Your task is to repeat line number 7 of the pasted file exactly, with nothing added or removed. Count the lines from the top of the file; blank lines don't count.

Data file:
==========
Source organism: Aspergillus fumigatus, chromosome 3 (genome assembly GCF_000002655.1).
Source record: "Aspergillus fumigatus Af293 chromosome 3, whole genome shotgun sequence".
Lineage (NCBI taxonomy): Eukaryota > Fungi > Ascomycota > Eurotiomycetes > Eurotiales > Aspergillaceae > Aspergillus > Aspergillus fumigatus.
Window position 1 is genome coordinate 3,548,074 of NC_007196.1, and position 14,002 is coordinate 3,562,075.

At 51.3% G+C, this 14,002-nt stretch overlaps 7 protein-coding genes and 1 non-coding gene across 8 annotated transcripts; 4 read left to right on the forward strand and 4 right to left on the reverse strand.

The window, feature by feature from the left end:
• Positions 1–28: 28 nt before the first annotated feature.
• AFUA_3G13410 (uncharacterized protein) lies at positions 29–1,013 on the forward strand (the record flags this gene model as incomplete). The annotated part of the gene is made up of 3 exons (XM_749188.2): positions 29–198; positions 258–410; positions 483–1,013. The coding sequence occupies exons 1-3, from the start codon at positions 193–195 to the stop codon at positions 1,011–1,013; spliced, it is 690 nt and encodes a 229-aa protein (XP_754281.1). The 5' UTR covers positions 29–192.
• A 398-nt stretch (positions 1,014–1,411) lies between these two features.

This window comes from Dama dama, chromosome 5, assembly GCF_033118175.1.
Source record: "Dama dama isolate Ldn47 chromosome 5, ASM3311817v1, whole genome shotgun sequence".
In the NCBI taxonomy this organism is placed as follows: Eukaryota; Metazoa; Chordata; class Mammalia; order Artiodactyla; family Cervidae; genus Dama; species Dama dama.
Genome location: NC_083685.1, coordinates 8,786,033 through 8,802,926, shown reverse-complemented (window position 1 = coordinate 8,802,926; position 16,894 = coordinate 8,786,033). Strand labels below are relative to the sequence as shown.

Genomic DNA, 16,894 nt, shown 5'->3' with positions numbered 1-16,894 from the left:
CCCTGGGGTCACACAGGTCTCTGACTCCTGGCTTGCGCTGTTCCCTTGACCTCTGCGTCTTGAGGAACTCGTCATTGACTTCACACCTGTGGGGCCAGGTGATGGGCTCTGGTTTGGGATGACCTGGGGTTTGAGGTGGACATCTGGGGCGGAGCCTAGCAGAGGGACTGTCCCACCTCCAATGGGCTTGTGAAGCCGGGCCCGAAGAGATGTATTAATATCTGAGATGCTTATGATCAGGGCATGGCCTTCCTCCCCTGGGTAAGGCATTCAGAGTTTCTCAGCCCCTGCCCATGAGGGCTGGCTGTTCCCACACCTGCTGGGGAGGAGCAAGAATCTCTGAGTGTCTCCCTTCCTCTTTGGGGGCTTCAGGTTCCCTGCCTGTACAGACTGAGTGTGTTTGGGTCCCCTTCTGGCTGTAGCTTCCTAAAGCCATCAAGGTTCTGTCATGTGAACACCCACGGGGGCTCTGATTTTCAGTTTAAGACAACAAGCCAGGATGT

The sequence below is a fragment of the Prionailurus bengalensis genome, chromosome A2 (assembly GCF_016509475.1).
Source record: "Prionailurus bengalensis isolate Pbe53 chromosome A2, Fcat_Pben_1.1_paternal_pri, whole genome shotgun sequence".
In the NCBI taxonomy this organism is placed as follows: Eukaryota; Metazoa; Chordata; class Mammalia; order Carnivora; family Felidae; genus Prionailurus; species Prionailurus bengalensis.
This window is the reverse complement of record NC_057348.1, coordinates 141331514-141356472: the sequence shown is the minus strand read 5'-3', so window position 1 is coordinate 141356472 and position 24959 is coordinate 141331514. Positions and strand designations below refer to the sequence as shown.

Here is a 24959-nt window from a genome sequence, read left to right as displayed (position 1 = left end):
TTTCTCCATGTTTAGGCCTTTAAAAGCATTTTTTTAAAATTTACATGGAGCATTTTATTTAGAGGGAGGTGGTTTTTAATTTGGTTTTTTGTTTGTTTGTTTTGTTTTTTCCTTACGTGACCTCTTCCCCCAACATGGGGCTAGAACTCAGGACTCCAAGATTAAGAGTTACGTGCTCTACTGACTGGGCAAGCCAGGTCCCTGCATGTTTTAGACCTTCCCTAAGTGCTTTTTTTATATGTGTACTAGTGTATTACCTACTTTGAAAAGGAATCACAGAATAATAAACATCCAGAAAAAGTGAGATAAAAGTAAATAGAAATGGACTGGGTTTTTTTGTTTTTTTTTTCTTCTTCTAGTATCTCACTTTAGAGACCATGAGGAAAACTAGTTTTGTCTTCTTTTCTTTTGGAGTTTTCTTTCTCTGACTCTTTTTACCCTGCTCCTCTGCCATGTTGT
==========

• Positions 1–28: 28 nt before the first annotated feature.